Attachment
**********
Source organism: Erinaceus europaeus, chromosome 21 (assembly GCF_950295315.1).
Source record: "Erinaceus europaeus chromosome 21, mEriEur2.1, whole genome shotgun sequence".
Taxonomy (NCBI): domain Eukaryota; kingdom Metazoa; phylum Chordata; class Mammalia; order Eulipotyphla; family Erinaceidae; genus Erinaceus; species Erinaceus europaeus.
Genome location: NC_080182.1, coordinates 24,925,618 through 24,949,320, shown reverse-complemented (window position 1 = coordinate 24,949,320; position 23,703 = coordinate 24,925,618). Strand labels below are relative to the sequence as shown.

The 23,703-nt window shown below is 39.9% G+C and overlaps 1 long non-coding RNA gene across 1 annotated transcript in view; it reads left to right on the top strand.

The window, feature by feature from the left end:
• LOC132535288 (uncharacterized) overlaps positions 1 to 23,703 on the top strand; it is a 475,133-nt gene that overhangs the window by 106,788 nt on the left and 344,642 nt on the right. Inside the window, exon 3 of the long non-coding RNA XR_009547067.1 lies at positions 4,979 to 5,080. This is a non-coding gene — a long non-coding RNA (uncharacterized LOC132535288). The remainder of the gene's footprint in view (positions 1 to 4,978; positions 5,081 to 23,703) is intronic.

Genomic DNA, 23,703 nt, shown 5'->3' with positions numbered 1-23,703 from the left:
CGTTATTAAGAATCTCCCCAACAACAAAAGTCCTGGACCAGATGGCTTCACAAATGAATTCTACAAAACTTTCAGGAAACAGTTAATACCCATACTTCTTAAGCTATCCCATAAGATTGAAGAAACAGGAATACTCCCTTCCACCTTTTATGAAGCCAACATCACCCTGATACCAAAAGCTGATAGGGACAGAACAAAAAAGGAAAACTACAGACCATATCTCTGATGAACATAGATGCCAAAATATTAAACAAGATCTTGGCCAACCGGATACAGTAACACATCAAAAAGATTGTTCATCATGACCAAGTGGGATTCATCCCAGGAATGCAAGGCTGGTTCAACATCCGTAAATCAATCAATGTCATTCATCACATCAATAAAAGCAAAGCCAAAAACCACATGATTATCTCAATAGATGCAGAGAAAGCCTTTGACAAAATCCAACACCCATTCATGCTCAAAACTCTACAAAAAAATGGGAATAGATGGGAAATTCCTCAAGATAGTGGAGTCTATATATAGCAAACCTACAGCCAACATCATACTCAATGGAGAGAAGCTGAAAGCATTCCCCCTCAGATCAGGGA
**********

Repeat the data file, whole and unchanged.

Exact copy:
Source organism: Erinaceus europaeus, chromosome 21 (assembly GCF_950295315.1).
Source record: "Erinaceus europaeus chromosome 21, mEriEur2.1, whole genome shotgun sequence".
Taxonomy (NCBI): domain Eukaryota; kingdom Metazoa; phylum Chordata; class Mammalia; order Eulipotyphla; family Erinaceidae; genus Erinaceus; species Erinaceus europaeus.
Genome location: NC_080182.1, coordinates 24,925,618 through 24,949,320, shown reverse-complemented (window position 1 = coordinate 24,949,320; position 23,703 = coordinate 24,925,618). Strand labels below are relative to the sequence as shown.

The 23,703-nt window shown below is 39.9% G+C and overlaps 1 long non-coding RNA gene across 1 annotated transcript in view; it reads left to right on the top strand.

The window, feature by feature from the left end:
• LOC132535288 (uncharacterized) overlaps positions 1 to 23,703 on the top strand; it is a 475,133-nt gene that overhangs the window by 106,788 nt on the left and 344,642 nt on the right. Inside the window, exon 3 of the long non-coding RNA XR_009547067.1 lies at positions 4,979 to 5,080. This is a non-coding gene — a long non-coding RNA (uncharacterized LOC132535288). The remainder of the gene's footprint in view (positions 1 to 4,978; positions 5,081 to 23,703) is intronic.

Genomic DNA, 23,703 nt, shown 5'->3' with positions numbered 1-23,703 from the left:
CGTTATTAAGAATCTCCCCAACAACAAAAGTCCTGGACCAGATGGCTTCACAAATGAATTCTACAAAACTTTCAGGAAACAGTTAATACCCATACTTCTTAAGCTATCCCATAAGATTGAAGAAACAGGAATACTCCCTTCCACCTTTTATGAAGCCAACATCACCCTGATACCAAAAGCTGATAGGGACAGAACAAAAAAGGAAAACTACAGACCATATCTCTGATGAACATAGATGCCAAAATATTAAACAAGATCTTGGCCAACCGGATACAGTAACACATCAAAAAGATTGTTCATCATGACCAAGTGGGATTCATCCCAGGAATGCAAGGCTGGTTCAACATCCGTAAATCAATCAATGTCATTCATCACATCAATAAAAGCAAAGCCAAAAACCACATGATTATCTCAATAGATGCAGAGAAAGCCTTTGACAAAATCCAACACCCATTCATGCTCAAAACTCTACAAAAAAATGGGAATAGATGGGAAATTCCTCAAGATAGTGGAGTCTATATATAGCAAACCTACAGCCAACATCATACTCAATGGAGAGAAGCTGAAAGCATTCCCCCTCAGATCAGGGA